Why I decided to work for Lindiwe Sisulu

 

 

RIGHT OF REPLY

My friendship with Human Settlements, Water and Sanitation Minister Lindiwe Sisulu goes back a long way. When I was spokesperson for the National Prosecuting Authority, a job that was stressful and dangerous, the biggest supporter I had outside of my family was Sisulu.

She would call or text late at night to check how I was doing. She would tell me when she thought I had done well after seeing me on TV. She would also say in forthright terms if she thought I had said or done something stupid.

It is perhaps timely to say that one meeting with her that stands out in my mind took place when I was head of communication at one of the country’s largest banks. She had requested that I influence my employer to set up a fund for a former employee who had been in an accident that left him with a disability. I was not able to help poet and writer Sandile Dikeni, who died more than a week ago, reportedly after an on-off battle with tuberculosis.

I would later take a matter to the Commission for Conciliation, Mediation and Arbitration against the same employer.

Sitting at home and doing nothing was driving me crazy. I was entertaining suicidal thoughts. Sisulu called one day to find out how I was doing. After I told her about my bleak situation she asked for a name and number of someone at the bank she could talk to. She made one phone call and a few days later the employer made a settlement offer.

Two years ago I was part of her unsuccessful campaign for ANC president. The campaign was cash-strapped. At the time she was minister for a department with a big budget. One of the main pillars of her campaign was the fight against corruption and maladministration, and she didn’t want state resources being used for her presidential run.

I had numerous disagreements with Sisulu during the campaign. We had a few tense moments, none of which were personal or borne out of disrespect or insubordination. They were always tactical differences between two individuals who were passionate about the task at hand.

Despite that history, a few months ago I was privileged to receive an invitation from Sisulu to join her in her new ministry. The message was clear: she had a mammoth task of turning around the water and sanitation department and securing the supply of water for all citizens. She identified the communications and public relations function in her ministry as one of the potential drivers for improved service delivery.

I also have my own reasons for joining the ministry. After the former president of the Democratic Republic of the Congo, Laurent Kabila, was assassinated in 2001 I was sent by the SABC to cover the transition of power and the state funeral. At the hotel where we stayed we were warned never to drink water from the taps. We were in Kinshasa, the country’s capital and economic hub.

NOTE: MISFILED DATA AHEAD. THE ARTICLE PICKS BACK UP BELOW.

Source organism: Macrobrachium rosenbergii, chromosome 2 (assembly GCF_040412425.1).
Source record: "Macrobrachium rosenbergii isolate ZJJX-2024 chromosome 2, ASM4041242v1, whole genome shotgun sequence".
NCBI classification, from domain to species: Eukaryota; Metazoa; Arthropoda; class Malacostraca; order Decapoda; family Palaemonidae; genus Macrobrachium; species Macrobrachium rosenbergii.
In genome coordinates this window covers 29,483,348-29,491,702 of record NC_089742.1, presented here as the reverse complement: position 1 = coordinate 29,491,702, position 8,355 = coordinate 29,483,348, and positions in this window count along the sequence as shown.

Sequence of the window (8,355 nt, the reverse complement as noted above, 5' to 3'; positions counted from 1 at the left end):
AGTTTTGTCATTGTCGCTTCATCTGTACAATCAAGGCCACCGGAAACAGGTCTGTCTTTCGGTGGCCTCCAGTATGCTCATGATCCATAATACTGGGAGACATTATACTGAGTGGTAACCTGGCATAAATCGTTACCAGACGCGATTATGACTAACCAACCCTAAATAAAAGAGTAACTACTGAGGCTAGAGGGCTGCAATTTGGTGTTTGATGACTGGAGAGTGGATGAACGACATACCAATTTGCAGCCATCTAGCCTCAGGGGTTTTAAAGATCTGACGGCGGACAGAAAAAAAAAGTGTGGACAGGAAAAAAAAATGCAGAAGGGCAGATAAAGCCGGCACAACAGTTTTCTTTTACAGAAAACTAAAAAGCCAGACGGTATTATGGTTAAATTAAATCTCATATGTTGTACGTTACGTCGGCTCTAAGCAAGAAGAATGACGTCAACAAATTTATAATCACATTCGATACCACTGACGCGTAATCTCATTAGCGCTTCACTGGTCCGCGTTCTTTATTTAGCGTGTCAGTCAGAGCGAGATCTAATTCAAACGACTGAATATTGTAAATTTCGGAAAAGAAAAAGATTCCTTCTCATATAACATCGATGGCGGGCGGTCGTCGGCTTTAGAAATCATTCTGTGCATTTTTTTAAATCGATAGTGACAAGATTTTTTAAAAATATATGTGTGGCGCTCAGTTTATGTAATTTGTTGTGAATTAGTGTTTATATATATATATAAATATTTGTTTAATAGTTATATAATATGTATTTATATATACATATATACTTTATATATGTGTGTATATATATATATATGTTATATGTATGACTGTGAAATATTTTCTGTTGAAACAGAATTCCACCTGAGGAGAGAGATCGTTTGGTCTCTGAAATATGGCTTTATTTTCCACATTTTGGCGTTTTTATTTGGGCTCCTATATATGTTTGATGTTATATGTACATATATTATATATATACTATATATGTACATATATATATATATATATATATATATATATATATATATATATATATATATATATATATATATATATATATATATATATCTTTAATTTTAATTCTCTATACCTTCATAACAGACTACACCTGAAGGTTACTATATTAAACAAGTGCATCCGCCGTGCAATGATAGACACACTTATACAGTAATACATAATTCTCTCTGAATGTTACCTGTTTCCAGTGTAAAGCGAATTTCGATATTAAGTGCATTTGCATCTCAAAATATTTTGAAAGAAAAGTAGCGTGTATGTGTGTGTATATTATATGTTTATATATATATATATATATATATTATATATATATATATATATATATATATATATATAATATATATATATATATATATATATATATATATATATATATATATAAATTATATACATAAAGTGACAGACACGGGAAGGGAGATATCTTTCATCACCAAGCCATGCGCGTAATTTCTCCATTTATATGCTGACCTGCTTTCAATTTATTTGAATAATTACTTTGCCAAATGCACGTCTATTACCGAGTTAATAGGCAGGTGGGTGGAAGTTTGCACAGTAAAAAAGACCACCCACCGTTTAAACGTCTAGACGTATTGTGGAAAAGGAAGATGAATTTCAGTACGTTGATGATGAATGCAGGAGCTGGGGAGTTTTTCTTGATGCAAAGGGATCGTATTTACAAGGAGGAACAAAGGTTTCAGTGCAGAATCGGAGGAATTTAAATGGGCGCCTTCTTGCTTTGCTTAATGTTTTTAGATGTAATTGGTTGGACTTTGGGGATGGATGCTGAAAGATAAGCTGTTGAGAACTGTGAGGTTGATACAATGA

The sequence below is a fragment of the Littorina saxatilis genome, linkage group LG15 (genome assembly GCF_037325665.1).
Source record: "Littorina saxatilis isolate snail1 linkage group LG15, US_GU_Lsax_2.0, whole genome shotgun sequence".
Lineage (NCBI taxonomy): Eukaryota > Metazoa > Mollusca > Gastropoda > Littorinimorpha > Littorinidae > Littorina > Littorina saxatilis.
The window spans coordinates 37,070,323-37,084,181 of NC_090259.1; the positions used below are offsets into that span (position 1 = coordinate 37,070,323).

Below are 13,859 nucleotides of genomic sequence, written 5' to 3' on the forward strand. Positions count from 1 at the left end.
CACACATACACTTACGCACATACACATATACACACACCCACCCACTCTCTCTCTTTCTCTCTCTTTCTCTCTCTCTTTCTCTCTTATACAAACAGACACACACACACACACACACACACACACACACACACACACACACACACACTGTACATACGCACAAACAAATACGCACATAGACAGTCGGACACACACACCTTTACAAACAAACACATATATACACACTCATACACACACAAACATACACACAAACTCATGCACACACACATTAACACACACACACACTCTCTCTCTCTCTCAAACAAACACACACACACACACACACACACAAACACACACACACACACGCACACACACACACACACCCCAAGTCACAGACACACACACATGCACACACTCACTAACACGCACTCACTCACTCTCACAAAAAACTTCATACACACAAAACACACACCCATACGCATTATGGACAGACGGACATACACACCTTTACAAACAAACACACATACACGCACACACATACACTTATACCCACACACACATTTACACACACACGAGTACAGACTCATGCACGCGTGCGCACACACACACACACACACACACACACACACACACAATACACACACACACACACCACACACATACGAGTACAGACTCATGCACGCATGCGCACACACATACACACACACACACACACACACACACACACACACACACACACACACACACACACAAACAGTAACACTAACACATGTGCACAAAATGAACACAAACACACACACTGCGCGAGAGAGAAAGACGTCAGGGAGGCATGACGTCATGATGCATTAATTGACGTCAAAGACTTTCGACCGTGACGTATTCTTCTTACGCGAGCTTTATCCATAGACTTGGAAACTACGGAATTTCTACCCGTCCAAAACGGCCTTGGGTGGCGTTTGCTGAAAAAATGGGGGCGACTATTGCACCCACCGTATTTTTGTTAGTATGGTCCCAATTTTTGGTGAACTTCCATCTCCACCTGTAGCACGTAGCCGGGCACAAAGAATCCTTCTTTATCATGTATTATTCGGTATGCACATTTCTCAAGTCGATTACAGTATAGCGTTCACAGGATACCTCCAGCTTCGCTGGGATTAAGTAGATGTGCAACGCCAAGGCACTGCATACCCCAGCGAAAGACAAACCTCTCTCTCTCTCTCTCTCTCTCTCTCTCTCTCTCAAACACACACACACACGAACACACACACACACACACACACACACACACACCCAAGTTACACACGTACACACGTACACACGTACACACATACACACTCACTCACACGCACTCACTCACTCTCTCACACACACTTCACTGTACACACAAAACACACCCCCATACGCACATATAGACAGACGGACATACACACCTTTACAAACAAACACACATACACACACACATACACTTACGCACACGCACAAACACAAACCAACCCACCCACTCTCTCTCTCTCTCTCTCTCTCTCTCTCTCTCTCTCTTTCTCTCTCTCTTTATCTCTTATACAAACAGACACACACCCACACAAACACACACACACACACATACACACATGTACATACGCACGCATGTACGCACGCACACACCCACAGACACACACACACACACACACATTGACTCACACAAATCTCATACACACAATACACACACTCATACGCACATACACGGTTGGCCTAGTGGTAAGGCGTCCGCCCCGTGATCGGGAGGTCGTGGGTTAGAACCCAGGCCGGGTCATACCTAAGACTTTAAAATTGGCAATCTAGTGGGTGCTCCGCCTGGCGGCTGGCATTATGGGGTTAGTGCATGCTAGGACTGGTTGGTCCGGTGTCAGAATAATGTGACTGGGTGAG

The rich were buying clean water. The bad water from the taps was being consumed by the poor — the lucky ones to have tap water. I could never pass up an opportunity to help avoid the same situation repeating itself in my country.

My acceptance of the offer was also informed by an appreciation that water is now a geopolitical commodity. South Africa will remain at peace with her neighbours in part if the country has sufficient water for the needs of its growing population, and if our immediate neighbours are equally privileged.

In a few days Sisulu will launch her water and sanitation master plan. Working with departmental officials and her panel of advisers she has been seeking ways of ensuring that our country averts a water crisis. Her plan seeks to “disaster-proof” our country from the devastating effects of the droughts that we so often experience and of climate change.

The Mail & Guardian (Sisulu ‘plotting’ to oust Mabuza, November 15 to 21 2019) “claims that she is loading her ministry with loyalists in a campaign for the deputy presidency”.

Sisulu is a stickler for the ANC’s rules and regulations. For example, she launched her campaign for party president only after the process was formally opened, long after some of her opponents had started.

To suggest that she is “plotting” to replace the ANC deputy president at the party’s national general council next year is bizarre. Only a national conference can elect or remove an ANC office bearer. The narrative by her political opponents was obviously meant to make her look naïve and be the subject of ridicule and scorn.

The headline was unfair and it wasn’t supported by the story. The gratuitous use of the words “plot” and “oust” could place Sisulu’s life in danger. The words may well have come from the sources of the story but placing them in the headline decidedly prejudiced her.

Some of the people who work for Sisulu have been with her for decades, even though she is a tough taskmaster and not easy to work for. They stick with her because she is a caring employer. She also has an unwavering commitment to serve her country and do what is best for it. Some people appreciate that in a leader.

Makhosini Mgitywa is head of communications and spokesperson for the ministry of human settlements, water and sanitation

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